The bottom line is, once SVB’s funding activities became public information - combined with the fact that even SVB appeared to be caught off guard - some customers (and their VCs) panicked and started withdrawing cash at an alarming rate. Insider reports that customers were withdrawing deposits at a rate of $500,000 per second on Thursday, 10 March, leading to a bog-standard bank run.
So what are the takeaways?
First, this appears to be a failure of SVB’s internal risk management processes and systems. SVB clearly failed to adequately manage its asset-liability structure and held too many low-yielding assets even after it became clear that interest rates were not only going up but were likely to stay high for some time. The lesson is, risk management can actually be a matter of life-or-death importance.
Second, interest rates went up faster and further than management anticipated. Managers at SVB couldn’t control this, but it’s clear that they didn’t react fast enough to the markets. The lesson is… pay attention and be ready to act.
Third, I suspect that senior managers at SVB were confident that they could manage the situation and that their customers would remain loyal. I also believe that they were ‘blind-sighted’ by past experience: the fact is, it’s been at least a generation since startups went bust in any significant way. When VC investment started to slow, SBV’s management should have been on guard and been able to position their balance sheet to meet the headwinds they knew were coming. The lesson is, stay humble and don’t take anything for granted – especially customer (or shareholder) loyalty.
This leads us to a fourth (but certainly not final) contributor: Reduced oversight from the Fed almost certainly allowed SVB to operate under the ‘stress test radar’ for far longer than it should have. The 2018 law that eliminated stress testing and enhanced reporting created a vacuum where SVB’s asset-liability mismatch could remain hidden. Is it possible that this might have caught the problem earlier? Almost certainly. One lesson is that just because you aren’t required to do something doesn’t mean you don’t need to do it. These are two entirely different things. Nobody likes regulation or the costs associated with it, but until human nature changes in a fundamental way it will be needed.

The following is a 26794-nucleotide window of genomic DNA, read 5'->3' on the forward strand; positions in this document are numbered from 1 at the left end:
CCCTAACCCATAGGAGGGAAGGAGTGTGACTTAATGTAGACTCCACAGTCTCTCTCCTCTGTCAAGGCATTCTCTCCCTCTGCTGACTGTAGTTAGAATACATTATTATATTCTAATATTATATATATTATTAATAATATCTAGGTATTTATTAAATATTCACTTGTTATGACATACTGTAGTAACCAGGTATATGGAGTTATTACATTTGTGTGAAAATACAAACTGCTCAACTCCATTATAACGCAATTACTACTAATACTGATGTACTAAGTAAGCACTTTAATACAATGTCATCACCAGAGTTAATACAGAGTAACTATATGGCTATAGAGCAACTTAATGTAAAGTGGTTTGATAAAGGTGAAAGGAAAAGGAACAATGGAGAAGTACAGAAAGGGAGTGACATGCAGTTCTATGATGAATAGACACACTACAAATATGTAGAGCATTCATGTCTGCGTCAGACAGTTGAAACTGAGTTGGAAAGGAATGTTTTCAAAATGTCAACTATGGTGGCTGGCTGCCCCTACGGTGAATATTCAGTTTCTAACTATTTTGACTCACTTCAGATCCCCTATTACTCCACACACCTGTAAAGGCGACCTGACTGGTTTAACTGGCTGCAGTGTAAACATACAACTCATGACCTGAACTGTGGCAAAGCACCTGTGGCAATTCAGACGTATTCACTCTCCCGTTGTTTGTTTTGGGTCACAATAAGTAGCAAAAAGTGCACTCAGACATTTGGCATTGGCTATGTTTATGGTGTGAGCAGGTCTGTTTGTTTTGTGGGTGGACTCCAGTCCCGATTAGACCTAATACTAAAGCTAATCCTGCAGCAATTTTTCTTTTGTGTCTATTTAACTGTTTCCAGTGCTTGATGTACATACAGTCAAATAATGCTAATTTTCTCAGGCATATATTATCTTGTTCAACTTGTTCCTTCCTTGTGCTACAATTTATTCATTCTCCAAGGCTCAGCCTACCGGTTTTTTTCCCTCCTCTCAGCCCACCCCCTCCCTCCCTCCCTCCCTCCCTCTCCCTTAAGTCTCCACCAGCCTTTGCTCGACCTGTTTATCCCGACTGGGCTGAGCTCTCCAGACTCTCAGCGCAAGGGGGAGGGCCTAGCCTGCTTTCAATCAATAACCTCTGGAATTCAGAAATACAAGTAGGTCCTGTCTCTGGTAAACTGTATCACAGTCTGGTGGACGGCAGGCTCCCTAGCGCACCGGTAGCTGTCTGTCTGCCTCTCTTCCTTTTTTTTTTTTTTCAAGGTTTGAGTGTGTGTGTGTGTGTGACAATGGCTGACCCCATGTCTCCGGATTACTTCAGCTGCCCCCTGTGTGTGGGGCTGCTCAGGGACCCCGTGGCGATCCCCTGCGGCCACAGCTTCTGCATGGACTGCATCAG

If you were banking with SVB, you’ll have more gray hair than you did on Wednesday last week. If you weren’t, then you got lucky.
What does this mean for startups? My guess is that in the short term VCs are going to be even more focused on risk. While this is something that they should have been aware of, they clearly weren't! Early reports say that some customers signed exclusive banking contracts that didn't permit diversification. This is one way you can protect yourself: don't be exclusive with one bank.
The good news is that the Feds will make sure that SVB depositors will get their cash. That relieves pressure not just on startups and VCs, but on the LPs who provide capital to the VCs as well. That's critically important, and in my view, it's actually what drove the Fed's support.
On the other hand, it's going to drive demand for more banking options that are customized for startups. There's an opportunity there, for sure. There will also be a lot of attention to 'concentration risk'.